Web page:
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Picture this: Death, a pudgy, half-naked bumpkin sporting only a single buck tooth and a leather codpiece, comes rolling into the small town of Shuckton on his motorized bicycle and delivers a beat down against the mayor via television remote control before snorting up his soul through a dustbuster - and that’s just in the first ten minutes.

Death Comes to Town is eight half-hour episodes of the silliest comedy hi-jinx that The Kids in the Hall have ever produced. Conceived by Bruce McCulloch after the Kids re-united in 2008 for a comedy tour, Death’s murder mystery plot is little more than a thin excuse for the troupe to breathe life into new and irrepressible characters. There’s Marnie, the terminally forgetful pizza delivery lady who calls her condition “the fuzzies”; Dusty Diamond, the town coroner who harbors an unconventional love for the dead mayor; “Crim” the local career criminal; and RAMPOP, the mayor’s adopted “special” son who speaks only in chirps and whirrs and sees all adults as large animated butterflies. My personal favorite? Inept defense attorney Sam Murray and his decrepit, perpetually dying 32 year-old cat, Buttonhole. If you don’t laugh until you weep at the scenes where Sam takes Buttonhole to the vet, you may need to upgrade your humor software.

Filled with plenty of the satire, sight gags and salacious humor that the Kids are famous for, this four hour mini-series can be knocked out in one glorious sitting and is best enjoyed with some gravel and grubs or eggs straight from the body (why yes, there is even a Chicken Lady cameo). Don’t you want to spend some time with Death tonight?

If you're like me you're always meaning to read more poetry. And not just because of that vague, niggling sense that poetry is good for you, but because the experience of reading a poem is immersive. I find that reading and then re-reading a good poem puts me in a meditative state as I try, on my first read, to skate along the surface, and then on subsequent reads, to find a deeper meaning. I'm not that practiced at it, and I sometimes wish that I had knowledgeable friends with whom to discuss poetry, a poetry club, if you will.

With that idea in mind, we're launching a Facebook program this year. It's called 12 by 12 in 2012. Each month we'll post a poem online and Special Collections Librarian, Jim Carmin, will hang out with the poet and you, entertaining your questions and having a lively discussion. Our first event will take place on Monday, January 23rd from 2-3pm with Matthew Dickman. We wanted to give you a head start on Matthew's poem, and so we are posting it here. Enjoy, and please join us on Monday to chat with Matthew and Jim, if you have a chance. (Please note that you will have to 'like' Multnomah County Library's Facebook page to participate in the chat.)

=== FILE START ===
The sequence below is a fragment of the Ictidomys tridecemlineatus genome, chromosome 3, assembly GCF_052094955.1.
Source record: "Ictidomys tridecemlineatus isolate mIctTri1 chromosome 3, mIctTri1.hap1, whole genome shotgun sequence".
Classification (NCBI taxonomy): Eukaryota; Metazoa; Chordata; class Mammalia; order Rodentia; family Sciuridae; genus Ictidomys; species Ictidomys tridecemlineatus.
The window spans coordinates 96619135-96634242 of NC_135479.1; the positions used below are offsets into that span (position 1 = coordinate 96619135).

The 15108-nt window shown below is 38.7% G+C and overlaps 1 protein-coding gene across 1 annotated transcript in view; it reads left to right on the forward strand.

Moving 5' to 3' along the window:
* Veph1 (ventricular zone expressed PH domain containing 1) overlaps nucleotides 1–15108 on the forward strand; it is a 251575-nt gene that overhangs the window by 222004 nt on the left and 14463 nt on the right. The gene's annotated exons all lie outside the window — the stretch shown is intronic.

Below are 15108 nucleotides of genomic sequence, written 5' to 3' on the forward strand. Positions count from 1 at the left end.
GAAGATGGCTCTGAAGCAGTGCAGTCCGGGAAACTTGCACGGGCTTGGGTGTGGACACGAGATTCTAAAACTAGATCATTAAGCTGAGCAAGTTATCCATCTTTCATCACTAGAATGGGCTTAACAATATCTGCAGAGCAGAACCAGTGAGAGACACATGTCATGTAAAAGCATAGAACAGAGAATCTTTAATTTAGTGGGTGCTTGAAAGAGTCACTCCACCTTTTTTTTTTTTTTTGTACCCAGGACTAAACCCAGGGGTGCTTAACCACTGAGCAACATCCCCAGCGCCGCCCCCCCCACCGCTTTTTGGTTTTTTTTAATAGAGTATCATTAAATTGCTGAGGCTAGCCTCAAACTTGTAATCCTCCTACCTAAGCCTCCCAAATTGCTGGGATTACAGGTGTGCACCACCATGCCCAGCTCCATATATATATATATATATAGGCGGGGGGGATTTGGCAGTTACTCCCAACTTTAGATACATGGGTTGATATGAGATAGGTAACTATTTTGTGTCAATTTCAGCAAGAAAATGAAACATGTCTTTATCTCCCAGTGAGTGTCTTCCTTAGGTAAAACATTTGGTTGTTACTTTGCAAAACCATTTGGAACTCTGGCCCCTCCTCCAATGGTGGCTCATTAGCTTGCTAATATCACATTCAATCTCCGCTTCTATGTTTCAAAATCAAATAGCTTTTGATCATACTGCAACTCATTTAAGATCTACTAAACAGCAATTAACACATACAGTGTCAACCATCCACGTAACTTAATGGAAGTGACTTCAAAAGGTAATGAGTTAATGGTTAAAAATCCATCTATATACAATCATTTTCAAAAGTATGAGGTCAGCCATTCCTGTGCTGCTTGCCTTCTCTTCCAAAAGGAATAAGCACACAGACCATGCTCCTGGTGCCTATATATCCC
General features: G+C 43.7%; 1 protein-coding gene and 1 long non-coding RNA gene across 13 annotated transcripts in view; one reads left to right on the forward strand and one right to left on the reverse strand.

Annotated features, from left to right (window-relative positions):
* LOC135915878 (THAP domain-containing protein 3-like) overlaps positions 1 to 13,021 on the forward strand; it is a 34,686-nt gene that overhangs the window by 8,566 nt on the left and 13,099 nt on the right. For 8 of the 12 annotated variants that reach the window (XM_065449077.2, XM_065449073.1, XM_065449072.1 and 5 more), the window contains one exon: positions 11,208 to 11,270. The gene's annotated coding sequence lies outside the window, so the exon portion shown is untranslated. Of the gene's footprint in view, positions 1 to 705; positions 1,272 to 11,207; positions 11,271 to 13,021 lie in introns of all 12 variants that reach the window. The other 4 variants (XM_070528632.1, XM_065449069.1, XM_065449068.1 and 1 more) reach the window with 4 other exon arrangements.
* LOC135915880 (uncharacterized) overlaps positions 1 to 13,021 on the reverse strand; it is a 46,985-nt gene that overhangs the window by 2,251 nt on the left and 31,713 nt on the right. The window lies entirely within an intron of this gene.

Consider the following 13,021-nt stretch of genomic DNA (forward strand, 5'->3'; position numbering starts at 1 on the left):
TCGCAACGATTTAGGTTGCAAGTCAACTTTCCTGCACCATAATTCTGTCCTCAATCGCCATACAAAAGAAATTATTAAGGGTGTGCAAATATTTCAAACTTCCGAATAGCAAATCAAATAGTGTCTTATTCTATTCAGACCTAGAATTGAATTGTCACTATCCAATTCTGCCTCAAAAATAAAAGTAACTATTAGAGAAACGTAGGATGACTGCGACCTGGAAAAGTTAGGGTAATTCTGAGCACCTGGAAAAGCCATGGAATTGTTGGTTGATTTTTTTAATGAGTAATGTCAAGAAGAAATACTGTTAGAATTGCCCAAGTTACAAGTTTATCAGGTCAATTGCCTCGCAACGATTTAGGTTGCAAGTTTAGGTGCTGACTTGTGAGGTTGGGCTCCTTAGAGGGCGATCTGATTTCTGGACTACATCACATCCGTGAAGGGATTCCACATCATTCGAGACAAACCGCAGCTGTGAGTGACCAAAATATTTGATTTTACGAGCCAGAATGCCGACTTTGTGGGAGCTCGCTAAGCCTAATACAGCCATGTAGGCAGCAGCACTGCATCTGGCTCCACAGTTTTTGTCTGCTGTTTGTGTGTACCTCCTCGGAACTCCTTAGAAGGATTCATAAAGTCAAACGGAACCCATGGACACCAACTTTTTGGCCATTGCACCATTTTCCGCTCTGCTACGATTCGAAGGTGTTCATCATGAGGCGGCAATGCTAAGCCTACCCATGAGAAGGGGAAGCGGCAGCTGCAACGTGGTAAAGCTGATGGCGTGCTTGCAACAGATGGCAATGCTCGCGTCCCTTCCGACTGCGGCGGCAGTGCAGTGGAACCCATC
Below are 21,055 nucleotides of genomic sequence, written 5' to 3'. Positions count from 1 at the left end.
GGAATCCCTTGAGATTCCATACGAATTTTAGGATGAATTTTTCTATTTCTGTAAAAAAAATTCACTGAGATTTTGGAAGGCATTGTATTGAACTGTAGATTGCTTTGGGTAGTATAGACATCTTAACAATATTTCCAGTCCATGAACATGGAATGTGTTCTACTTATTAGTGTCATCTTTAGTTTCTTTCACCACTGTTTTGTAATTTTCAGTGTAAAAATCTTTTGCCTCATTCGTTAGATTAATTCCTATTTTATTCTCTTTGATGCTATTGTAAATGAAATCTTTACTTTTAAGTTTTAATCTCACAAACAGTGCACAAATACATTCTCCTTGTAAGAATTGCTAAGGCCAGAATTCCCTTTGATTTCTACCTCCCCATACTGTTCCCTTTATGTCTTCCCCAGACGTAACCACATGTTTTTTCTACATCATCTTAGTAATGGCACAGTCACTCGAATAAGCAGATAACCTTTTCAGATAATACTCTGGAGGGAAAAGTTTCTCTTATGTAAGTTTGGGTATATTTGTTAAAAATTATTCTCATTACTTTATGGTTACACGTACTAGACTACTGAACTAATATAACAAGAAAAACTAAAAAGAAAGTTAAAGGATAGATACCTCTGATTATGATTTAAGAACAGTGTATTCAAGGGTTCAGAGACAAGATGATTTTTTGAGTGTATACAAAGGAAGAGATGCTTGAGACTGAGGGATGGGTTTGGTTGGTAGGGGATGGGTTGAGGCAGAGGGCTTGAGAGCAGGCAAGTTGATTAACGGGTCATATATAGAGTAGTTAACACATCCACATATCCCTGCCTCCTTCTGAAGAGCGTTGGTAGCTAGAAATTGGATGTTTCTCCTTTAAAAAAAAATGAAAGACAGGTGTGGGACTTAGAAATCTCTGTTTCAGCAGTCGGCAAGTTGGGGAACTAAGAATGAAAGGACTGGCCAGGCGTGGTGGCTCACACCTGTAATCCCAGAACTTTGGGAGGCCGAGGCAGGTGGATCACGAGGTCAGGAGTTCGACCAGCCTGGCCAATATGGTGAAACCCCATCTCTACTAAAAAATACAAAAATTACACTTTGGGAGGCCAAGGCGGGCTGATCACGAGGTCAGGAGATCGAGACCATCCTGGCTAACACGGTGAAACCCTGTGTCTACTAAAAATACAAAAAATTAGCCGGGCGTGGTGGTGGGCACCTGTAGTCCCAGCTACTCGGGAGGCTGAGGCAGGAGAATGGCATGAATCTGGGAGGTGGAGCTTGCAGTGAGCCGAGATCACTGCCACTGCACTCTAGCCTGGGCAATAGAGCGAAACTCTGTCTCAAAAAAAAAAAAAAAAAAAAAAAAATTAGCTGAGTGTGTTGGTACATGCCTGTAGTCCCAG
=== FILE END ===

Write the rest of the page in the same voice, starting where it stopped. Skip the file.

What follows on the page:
BOUGAINVILLEA

I like the inner lives of the silverware; the fork,

the spoon, the knife. I appreciate

how they each have a different reference toward

god, how the fork is Muslim,

the spoon, like a stone, is Buddhist, how the knife

is Roman Catholic—

always worried, always having

a hard time forgiving people, the knife kneeling

down in Ireland and Africa. In San Francisco

my lamp has become a temple.

Every time I turn it on the light moves out across

the room like a meditation,

like a bell or a robe

the way it covers everything and doesn’t want to

kill. Light is the husband

and everything it touches is its bride, the floor,

the wall, my body,

the bronze installation in Hayes Valley

its bride. The lamp chants

and my clothes, my hat thrown in the corner of the room

chants back: nothing, nothing. In my next life

I’ll have no fingers, no toes. In my next life I’ll be

a bougainvillea. A Buddhist monk

will wake up early on Sunday morning and not be a fork

and not be a knife, he will look down at the girl

sleeping in his bed like a body of water,

he will think about how

he lifted her up like a spoon to his mouth all night, and walk

into the courtyard and pick up the shears

and cut a little part of me, and lie me down next to her mouth

which is breathing heavily and changing all the dark in the room to light.

When Sandman Slim by Richard Kadrey came out I read the review and decided it wasn't really going to be to my tastes. Too violent, too scary, too gory... not my thing at all. Then I picked it up on a whim. I needed something new to read and was in the right mood to try something that might be pretty gross. Turns out I was wrong to reject it the first time. I loved it. Sure it's violent and it's gory, but it isn't actually scary. Instead the books are really pretty funny -- in a sick, twisted, puerile and violent way -- but they are surprisingly humorous.

Stark was a callow young magician who loved his girlfriend and had a few daddy issues. Then he got betrayed by his buddies and cast into Hell. Alive. There he spent eleven years getting tortured in unspeakable ways while killing monsters and demons in an arena to amuse other monsters and demons, all to survive a little longer. Now he's back on earth, has a few anger management issues, and wants revenge, in part for being betrayed and in part for his murdered love. While he's getting his revenge he earns a buck freelancing as a monster killer for an angel and as a bodyguard for Lucifer when he's on earth. The only side Stark is on is his own.